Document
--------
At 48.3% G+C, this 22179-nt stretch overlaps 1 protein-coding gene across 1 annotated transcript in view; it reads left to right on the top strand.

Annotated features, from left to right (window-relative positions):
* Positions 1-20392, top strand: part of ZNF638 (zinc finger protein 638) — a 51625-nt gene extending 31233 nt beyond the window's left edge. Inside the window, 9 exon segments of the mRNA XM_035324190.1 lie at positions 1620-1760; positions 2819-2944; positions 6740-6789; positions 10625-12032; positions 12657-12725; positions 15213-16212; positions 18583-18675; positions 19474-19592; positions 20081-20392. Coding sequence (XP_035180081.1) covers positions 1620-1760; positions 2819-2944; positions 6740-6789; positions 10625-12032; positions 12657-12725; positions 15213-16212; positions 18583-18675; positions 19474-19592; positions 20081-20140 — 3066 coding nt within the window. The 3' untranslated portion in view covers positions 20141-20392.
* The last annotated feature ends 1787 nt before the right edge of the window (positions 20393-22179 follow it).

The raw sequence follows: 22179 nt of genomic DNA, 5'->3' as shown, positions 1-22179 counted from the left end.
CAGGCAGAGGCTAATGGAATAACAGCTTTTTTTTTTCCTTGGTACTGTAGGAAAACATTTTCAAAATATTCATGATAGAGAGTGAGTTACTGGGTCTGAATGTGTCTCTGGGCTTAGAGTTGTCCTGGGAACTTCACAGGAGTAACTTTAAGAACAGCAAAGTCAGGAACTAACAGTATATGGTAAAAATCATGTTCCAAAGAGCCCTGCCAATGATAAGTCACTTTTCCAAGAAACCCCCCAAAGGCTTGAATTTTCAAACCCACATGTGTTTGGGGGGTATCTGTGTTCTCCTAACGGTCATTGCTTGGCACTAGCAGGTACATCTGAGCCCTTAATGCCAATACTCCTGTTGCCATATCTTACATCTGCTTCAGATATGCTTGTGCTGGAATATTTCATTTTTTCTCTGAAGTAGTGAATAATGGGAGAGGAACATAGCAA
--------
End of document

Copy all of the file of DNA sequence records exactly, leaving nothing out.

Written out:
At 48.3% G+C, this 22179-nt stretch overlaps 1 protein-coding gene across 1 annotated transcript in view; it reads left to right on the top strand.

Annotated features, from left to right (window-relative positions):
* Positions 1-20392, top strand: part of ZNF638 (zinc finger protein 638) — a 51625-nt gene extending 31233 nt beyond the window's left edge. Inside the window, 9 exon segments of the mRNA XM_035324190.1 lie at positions 1620-1760; positions 2819-2944; positions 6740-6789; positions 10625-12032; positions 12657-12725; positions 15213-16212; positions 18583-18675; positions 19474-19592; positions 20081-20392. Coding sequence (XP_035180081.1) covers positions 1620-1760; positions 2819-2944; positions 6740-6789; positions 10625-12032; positions 12657-12725; positions 15213-16212; positions 18583-18675; positions 19474-19592; positions 20081-20140 — 3066 coding nt within the window. The 3' untranslated portion in view covers positions 20141-20392.
* The last annotated feature ends 1787 nt before the right edge of the window (positions 20393-22179 follow it).

The raw sequence follows: 22179 nt of genomic DNA, 5'->3' as shown, positions 1-22179 counted from the left end.
CAGGCAGAGGCTAATGGAATAACAGCTTTTTTTTTTCCTTGGTACTGTAGGAAAACATTTTCAAAATATTCATGATAGAGAGTGAGTTACTGGGTCTGAATGTGTCTCTGGGCTTAGAGTTGTCCTGGGAACTTCACAGGAGTAACTTTAAGAACAGCAAAGTCAGGAACTAACAGTATATGGTAAAAATCATGTTCCAAAGAGCCCTGCCAATGATAAGTCACTTTTCCAAGAAACCCCCCAAAGGCTTGAATTTTCAAACCCACATGTGTTTGGGGGGTATCTGTGTTCTCCTAACGGTCATTGCTTGGCACTAGCAGGTACATCTGAGCCCTTAATGCCAATACTCCTGTTGCCATATCTTACATCTGCTTCAGATATGCTTGTGCTGGAATATTTCATTTTTTCTCTGAAGTAGTGAATAATGGGAGAGGAACATAGCAA